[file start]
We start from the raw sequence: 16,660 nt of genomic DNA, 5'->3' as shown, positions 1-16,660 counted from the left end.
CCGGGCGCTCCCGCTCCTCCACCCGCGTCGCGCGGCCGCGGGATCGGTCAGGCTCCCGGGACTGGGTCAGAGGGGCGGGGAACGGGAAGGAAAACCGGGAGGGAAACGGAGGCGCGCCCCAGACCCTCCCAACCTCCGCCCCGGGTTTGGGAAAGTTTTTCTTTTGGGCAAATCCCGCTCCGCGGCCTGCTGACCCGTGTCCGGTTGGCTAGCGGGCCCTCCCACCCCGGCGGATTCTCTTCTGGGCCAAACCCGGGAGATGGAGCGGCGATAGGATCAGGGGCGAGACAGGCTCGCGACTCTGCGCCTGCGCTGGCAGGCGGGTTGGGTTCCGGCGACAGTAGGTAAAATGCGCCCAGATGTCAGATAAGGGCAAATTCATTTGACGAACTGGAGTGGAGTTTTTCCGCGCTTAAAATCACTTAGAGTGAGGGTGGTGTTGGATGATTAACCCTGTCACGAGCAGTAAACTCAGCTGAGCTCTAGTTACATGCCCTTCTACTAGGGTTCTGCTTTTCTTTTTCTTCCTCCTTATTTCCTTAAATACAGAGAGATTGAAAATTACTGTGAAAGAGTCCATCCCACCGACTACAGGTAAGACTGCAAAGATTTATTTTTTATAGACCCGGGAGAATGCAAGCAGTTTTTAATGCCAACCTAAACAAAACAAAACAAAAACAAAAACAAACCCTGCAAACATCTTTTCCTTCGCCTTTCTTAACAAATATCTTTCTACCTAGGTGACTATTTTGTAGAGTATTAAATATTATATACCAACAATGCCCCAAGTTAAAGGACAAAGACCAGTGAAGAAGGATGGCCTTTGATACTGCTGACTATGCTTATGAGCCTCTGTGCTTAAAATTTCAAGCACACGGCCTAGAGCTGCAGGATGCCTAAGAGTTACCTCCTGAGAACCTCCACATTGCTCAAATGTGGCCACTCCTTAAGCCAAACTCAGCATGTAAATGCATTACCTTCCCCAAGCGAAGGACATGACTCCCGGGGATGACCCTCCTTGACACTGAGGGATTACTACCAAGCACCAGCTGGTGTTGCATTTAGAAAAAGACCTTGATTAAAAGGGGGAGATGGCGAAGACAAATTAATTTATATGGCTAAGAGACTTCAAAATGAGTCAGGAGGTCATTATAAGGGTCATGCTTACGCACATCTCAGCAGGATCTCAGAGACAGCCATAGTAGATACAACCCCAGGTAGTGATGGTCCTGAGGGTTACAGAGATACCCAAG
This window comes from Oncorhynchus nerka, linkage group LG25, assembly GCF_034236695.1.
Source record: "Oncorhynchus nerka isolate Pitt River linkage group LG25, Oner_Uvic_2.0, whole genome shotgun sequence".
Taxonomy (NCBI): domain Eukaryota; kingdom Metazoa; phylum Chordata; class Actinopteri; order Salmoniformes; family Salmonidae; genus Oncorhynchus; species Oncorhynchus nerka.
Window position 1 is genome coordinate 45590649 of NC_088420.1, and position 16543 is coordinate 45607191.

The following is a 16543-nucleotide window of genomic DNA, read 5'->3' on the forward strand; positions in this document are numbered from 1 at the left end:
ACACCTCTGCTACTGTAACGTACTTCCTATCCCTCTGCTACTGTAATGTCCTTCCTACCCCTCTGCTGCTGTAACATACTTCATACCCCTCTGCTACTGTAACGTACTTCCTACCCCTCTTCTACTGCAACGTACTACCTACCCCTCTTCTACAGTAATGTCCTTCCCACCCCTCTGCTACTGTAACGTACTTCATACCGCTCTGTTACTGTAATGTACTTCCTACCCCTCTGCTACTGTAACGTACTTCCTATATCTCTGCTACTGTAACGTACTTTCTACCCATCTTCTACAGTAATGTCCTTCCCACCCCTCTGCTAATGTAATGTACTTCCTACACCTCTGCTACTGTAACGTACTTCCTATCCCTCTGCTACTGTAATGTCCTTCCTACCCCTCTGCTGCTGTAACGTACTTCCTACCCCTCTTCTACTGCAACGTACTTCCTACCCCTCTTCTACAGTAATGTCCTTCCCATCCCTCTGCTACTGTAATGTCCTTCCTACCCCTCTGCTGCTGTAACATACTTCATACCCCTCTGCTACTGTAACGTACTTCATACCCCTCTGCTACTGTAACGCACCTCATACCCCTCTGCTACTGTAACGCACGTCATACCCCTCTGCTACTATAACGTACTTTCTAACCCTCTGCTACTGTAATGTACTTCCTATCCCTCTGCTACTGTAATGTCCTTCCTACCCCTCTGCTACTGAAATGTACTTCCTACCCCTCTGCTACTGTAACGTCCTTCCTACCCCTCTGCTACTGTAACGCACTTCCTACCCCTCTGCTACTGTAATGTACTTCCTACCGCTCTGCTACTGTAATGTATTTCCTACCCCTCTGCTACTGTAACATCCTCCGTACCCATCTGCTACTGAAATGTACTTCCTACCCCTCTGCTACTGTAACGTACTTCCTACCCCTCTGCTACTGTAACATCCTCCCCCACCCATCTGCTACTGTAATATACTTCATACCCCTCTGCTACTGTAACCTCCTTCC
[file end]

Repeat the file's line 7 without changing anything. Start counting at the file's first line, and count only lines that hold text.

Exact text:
The following is a 16543-nucleotide window of genomic DNA, read 5'->3' on the forward strand; positions in this document are numbered from 1 at the left end: